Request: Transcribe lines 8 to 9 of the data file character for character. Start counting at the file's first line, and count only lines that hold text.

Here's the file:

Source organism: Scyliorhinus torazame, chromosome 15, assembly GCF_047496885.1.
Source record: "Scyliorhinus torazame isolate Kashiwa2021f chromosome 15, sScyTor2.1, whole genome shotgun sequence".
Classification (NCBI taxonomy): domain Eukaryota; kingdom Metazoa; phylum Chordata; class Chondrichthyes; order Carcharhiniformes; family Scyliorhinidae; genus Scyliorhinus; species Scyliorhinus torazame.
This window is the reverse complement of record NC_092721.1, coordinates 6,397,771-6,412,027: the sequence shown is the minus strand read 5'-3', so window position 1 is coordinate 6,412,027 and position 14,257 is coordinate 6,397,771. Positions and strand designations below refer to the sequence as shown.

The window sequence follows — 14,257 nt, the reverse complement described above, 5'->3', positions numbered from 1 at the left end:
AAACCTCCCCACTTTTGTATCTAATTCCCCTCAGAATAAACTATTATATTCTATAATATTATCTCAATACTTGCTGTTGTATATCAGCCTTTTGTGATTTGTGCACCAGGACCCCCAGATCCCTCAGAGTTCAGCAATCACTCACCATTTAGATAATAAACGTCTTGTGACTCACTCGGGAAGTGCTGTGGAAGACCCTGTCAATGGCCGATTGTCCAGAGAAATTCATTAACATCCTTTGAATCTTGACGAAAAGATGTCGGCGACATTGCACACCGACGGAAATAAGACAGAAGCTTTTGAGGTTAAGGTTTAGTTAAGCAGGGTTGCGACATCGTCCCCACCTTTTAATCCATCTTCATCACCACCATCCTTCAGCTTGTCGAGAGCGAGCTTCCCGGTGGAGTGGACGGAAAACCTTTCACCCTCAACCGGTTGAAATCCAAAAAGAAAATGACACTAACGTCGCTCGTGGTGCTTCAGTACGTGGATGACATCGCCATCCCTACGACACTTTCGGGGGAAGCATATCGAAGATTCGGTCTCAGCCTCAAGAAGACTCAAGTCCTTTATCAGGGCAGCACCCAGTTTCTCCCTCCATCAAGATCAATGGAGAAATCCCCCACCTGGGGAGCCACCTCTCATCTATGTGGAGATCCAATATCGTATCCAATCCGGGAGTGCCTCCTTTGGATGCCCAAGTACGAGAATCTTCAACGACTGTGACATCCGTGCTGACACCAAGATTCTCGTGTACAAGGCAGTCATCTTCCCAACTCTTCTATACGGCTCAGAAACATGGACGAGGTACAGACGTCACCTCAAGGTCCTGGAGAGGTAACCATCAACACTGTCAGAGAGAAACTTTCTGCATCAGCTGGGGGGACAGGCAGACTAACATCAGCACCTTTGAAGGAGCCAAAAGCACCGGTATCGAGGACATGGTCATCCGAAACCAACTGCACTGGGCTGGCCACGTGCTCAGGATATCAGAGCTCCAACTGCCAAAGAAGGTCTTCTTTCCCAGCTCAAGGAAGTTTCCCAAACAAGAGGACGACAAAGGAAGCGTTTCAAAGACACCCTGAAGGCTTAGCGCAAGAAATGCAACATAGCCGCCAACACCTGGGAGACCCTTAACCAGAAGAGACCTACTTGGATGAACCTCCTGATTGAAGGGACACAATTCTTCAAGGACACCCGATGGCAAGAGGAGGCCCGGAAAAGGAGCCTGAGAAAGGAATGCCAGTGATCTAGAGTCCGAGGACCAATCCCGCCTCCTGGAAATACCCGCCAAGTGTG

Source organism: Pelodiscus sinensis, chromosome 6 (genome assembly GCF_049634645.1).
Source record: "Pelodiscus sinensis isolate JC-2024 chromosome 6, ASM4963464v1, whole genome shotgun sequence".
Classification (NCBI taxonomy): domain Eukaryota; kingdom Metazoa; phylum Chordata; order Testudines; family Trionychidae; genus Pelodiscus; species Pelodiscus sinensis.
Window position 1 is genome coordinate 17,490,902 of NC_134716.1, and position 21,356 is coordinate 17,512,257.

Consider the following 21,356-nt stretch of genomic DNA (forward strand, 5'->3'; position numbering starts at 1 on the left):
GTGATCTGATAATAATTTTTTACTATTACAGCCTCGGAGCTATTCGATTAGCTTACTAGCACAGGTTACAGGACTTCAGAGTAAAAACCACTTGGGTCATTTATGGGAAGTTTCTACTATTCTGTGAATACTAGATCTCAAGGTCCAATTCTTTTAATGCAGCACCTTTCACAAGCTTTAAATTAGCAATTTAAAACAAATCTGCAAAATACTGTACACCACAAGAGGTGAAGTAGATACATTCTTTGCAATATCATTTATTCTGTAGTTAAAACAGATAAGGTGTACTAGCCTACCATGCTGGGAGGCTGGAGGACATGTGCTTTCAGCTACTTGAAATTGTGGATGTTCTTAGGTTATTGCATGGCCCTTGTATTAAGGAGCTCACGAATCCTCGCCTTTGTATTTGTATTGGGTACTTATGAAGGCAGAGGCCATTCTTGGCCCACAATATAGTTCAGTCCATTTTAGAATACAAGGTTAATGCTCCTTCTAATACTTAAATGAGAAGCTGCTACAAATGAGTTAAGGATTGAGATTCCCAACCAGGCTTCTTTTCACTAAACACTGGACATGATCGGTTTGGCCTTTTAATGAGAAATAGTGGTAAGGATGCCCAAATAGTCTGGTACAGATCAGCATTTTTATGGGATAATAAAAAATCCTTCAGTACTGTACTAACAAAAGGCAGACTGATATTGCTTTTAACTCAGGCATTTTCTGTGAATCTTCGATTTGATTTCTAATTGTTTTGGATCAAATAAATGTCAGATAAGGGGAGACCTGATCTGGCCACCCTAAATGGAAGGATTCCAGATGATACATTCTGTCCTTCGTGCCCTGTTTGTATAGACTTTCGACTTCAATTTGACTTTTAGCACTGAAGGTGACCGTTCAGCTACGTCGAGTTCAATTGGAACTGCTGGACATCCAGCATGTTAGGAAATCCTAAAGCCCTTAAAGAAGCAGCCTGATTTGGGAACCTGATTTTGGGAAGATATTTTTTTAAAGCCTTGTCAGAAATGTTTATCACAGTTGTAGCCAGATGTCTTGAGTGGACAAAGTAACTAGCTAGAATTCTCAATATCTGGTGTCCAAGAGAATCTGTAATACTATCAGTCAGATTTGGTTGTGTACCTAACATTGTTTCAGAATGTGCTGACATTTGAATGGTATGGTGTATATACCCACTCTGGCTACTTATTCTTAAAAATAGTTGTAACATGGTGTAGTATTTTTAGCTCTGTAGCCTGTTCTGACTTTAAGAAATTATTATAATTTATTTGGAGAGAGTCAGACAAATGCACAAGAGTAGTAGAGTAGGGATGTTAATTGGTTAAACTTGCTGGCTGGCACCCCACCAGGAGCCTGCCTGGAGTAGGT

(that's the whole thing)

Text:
Source record: "Pelodiscus sinensis isolate JC-2024 chromosome 6, ASM4963464v1, whole genome shotgun sequence".
Classification (NCBI taxonomy): domain Eukaryota; kingdom Metazoa; phylum Chordata; order Testudines; family Trionychidae; genus Pelodiscus; species Pelodiscus sinensis.